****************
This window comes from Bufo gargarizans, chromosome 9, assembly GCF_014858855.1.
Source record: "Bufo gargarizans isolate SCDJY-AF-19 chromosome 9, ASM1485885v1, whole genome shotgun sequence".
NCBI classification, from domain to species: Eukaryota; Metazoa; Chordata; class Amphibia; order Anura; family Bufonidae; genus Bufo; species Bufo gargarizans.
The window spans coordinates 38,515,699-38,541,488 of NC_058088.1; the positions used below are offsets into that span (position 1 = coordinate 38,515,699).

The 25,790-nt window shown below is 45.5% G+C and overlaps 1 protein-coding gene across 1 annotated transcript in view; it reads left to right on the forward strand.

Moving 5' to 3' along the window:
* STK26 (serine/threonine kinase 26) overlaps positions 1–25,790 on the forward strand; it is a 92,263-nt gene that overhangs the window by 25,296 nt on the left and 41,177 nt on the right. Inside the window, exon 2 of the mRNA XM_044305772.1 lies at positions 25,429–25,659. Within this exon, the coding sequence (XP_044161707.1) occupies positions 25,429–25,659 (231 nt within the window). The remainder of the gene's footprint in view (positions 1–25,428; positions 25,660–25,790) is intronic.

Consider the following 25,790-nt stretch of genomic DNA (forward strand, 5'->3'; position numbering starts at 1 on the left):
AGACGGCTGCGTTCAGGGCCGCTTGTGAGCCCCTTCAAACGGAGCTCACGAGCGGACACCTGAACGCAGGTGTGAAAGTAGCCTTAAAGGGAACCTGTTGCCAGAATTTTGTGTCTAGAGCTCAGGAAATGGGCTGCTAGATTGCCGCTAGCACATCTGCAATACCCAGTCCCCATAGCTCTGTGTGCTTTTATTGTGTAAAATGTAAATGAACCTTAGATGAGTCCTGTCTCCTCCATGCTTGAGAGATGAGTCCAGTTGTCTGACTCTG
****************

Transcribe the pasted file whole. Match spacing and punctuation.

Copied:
This window comes from Bufo gargarizans, chromosome 9, assembly GCF_014858855.1.
Source record: "Bufo gargarizans isolate SCDJY-AF-19 chromosome 9, ASM1485885v1, whole genome shotgun sequence".
NCBI classification, from domain to species: Eukaryota; Metazoa; Chordata; class Amphibia; order Anura; family Bufonidae; genus Bufo; species Bufo gargarizans.
The window spans coordinates 38,515,699-38,541,488 of NC_058088.1; the positions used below are offsets into that span (position 1 = coordinate 38,515,699).

The 25,790-nt window shown below is 45.5% G+C and overlaps 1 protein-coding gene across 1 annotated transcript in view; it reads left to right on the forward strand.

Moving 5' to 3' along the window:
* STK26 (serine/threonine kinase 26) overlaps positions 1–25,790 on the forward strand; it is a 92,263-nt gene that overhangs the window by 25,296 nt on the left and 41,177 nt on the right. Inside the window, exon 2 of the mRNA XM_044305772.1 lies at positions 25,429–25,659. Within this exon, the coding sequence (XP_044161707.1) occupies positions 25,429–25,659 (231 nt within the window). The remainder of the gene's footprint in view (positions 1–25,428; positions 25,660–25,790) is intronic.

Consider the following 25,790-nt stretch of genomic DNA (forward strand, 5'->3'; position numbering starts at 1 on the left):
AGACGGCTGCGTTCAGGGCCGCTTGTGAGCCCCTTCAAACGGAGCTCACGAGCGGACACCTGAACGCAGGTGTGAAAGTAGCCTTAAAGGGAACCTGTTGCCAGAATTTTGTGTCTAGAGCTCAGGAAATGGGCTGCTAGATTGCCGCTAGCACATCTGCAATACCCAGTCCCCATAGCTCTGTGTGCTTTTATTGTGTAAAATGTAAATGAACCTTAGATGAGTCCTGTCTCCTCCATGCTTGAGAGATGAGTCCAGTTGTCTGACTCTG